German Dominosteine Chocolates

Dominosteine are a traditional German Christmas praline made from layered gingerbread, fruit jelly and marzipan, all coated in a luscious layer of rich dark chocolate. These delicious treats are fun to make at home and are so tasty!

The scent of roasted chestnuts is in the air, and the shops are filling up with tinsel and ornaments. It can only mean the Christmas season is on the way. Here in Germany, one of the tastiest Christmas treats is Dominosteine chocolates.

While they are not so well known outside Germany, these delicious sweets are made from gingerbread, fruit jelly and a layer of marzipan coated in rich, dark chocolate. They are perfect for chocolate lovers and so good that one is never enough!

Two dishes of German Dominosteine chocolates seen from above.

About Dominosteine

Dominosteine (domino stones) were invented in Dresden in 1936 by the chocolatier Herbert Wendler. Made from simple ingredients, these were a more affordable option than the other luxury pralines he sold in his shop.

Fast forward nearly 100 years, and you’ll find Dominosteine in every household come Christmas time, and for a good reason – they are delicious!


To make Traditional German Dominosteine, you’ll need the following main ingredients:

  • Honey: Gingerbread of Lebkuchen is traditionally sweetened with honey. I use a squeezy jar of runny honey to make baking easier.
  • Sugar: I use plain white sugar in this recipe, though you could swap it out for brown sugar if you wanted a more pronounced caramel flavour.
  • Butter: I always use unsalted butter in baking recipes to control the amount of salt in the final product.
  • Flour: In Germany, we use soft cake flour for baking (405 flour), though in this recipe, you can use plain, all-purpose or Tipo 00 flour.
  • Unsweetened Cocoa Powder: This gives the gingerbread a lovely colour and a hint of bitterness. Try to get Dutch Processed cocoa powder if you can; it tastes and looks better in baking.
  • Mixed Spice: We use Lebkuchengewurz, a gingerbread spice mix in Germany. In the US, you can use Gingerbread or pumpkin spice; in the UK, Australia and New Zealand, you can use mixed spice.
  • Jam / Jelly: You’ll need a jar of fruit jam or jelly for the fruit layer. I like to use apricot or plum as they have a natural tartness that offsets the sweetness of the rest of the recipe.
  • Gelatine: To stabilise the fruit layer. Gold-strength sheet gelatine is the simplest and most reliable to work with.
  • Marzipan: Marzipan forms the top layer of Dominosteine. I like to make my own marzipan (recipe coming soon) as it is easy and tastes way better than store-bought.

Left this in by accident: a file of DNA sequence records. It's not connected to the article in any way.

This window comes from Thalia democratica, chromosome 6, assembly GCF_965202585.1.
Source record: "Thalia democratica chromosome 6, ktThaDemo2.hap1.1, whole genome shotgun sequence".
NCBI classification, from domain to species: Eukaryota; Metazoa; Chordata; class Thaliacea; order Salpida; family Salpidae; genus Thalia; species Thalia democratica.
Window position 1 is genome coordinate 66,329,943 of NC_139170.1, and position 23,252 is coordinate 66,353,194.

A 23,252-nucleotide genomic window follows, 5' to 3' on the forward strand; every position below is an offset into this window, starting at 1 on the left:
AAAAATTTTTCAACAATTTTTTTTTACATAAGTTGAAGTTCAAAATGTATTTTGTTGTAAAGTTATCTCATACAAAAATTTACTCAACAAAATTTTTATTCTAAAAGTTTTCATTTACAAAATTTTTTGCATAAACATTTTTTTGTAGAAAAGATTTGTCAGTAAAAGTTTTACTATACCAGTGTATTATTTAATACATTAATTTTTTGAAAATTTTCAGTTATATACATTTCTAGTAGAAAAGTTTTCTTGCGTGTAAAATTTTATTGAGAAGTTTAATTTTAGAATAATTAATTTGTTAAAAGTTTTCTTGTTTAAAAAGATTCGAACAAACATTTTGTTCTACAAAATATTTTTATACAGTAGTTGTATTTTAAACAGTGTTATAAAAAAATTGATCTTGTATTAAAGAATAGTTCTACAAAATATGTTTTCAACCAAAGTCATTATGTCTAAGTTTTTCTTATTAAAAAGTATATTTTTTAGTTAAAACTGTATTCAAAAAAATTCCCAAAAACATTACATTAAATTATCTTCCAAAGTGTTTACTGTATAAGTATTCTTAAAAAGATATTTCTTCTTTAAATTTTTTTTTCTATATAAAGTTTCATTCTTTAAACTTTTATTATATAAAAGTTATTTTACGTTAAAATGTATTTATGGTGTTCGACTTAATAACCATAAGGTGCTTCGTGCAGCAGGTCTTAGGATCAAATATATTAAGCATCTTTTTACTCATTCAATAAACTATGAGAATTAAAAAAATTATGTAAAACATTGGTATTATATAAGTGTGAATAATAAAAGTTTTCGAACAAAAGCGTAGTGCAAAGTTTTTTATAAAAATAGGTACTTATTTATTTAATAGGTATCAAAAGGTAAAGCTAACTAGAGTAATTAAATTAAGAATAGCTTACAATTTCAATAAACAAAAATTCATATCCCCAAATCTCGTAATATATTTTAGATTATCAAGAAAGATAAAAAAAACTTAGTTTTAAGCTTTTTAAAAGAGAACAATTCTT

• Chocolate: Dominosteine are coated in dark chocolate couverture. I’ve given a method for simple tempering of chocolate in the recipe, but if you’re new to working with chocolate, I’d suggest investing in some coating chocolate (link in the recipe card). It makes dipping pralines, truffles or fruit super easy.

The complete ingredient list and detailed instructions are in the recipe card at the bottom of the page.

Chocolate coated Dominosteine on a silicone baking mat.


Dominosteine are simple to make, but as you work in layers, there are a few steps.

  1. First, make the gingerbread by melting the butter with honey and sugar. Mix the dry ingredients, add the warm honey mixture and egg yolk, then knead briefly to a soft dough. Line an approximately 20x30cm (8x12in) tray with baking parchment paper, roll the gingerbread to fit, then bake for 15 minutes at 180°C / 350°F / Gas 4.
  2. While the gingerbread is baking, soften the gelatine sheets in cold water and heat the jam to make it pourable. Stir through the squeezed out gelatine and set aside.
  3. When the gingerbread and the jelly have cooled a little, pour the jelly over the gingerbread and transfer to the fridge to set. Roll out the marzipan to fit and place on top when the jelly is set and tacky to the touch. Press down gently, then chill for one hour.
  4. Invert the large Dominostein onto a cutting board, and cut into squares approximately 2cm (just under 1 in.) with a sharp knife. Melt the chocolate in a double boiler, then use a toothpick to dip each Dominostein in the chocolate. Shake off any excess, then place on a tray lined with baking paper or a silicone mat to set.
German Dominosteine chocolates in a dish.

Frequently Asked Questions

What do I do if the chocolate doesn’t set or is too soft?

Tempering chocolate is a real science and can be a little finicky. If your chocolates aren’t setting, transfer to the refrigerator. You’ll need to store them in the refrigerator, but they will still be perfectly delicious. See the tips about using coating chocolate.

How do I store Dominosteine?